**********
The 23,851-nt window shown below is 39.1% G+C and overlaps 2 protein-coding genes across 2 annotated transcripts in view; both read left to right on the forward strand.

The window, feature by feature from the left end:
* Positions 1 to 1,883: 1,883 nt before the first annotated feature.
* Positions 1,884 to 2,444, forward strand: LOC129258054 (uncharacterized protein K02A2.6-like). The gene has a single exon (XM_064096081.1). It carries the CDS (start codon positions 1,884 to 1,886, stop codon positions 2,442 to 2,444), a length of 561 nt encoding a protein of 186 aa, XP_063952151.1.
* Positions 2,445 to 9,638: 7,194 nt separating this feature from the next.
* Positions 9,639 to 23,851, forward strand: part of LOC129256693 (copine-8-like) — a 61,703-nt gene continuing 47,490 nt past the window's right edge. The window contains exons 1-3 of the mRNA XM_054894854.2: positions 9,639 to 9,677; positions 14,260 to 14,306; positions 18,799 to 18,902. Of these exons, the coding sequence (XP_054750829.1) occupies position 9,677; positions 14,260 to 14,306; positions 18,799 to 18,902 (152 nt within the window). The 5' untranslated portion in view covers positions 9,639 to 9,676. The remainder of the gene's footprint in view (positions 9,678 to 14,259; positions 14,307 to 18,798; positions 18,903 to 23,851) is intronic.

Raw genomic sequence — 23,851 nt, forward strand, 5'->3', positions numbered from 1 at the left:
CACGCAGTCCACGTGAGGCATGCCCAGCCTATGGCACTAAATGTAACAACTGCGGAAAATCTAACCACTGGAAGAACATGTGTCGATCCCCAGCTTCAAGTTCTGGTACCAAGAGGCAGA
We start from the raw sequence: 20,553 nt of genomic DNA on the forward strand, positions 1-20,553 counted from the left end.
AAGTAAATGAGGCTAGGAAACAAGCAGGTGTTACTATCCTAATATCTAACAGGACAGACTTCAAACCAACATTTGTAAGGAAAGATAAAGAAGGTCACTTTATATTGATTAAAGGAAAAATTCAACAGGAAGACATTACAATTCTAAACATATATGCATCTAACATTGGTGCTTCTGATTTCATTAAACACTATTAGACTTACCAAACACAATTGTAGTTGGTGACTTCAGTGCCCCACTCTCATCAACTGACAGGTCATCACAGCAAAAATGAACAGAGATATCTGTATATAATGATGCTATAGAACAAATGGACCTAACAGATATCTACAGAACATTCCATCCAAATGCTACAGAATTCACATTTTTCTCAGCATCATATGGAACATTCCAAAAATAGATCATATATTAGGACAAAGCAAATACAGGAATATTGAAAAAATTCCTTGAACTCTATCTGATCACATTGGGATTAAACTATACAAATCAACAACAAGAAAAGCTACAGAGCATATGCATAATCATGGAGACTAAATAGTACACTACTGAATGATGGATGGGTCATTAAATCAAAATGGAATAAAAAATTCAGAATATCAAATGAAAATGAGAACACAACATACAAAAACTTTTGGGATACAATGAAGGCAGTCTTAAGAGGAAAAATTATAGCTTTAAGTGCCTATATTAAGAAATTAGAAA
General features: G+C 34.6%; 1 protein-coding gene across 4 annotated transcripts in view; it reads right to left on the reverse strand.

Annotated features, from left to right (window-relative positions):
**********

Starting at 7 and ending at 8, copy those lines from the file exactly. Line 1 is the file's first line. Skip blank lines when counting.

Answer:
Raw genomic sequence — 23,851 nt, forward strand, 5'->3', positions numbered from 1 at the left:
CACGCAGTCCACGTGAGGCATGCCCAGCCTATGGCACTAAATGTAACAACTGCGGAAAATCTAACCACTGGAAGAACATGTGTCGATCCCCAGCTTCAAGTTCTGGTACCAAGAGGCAGA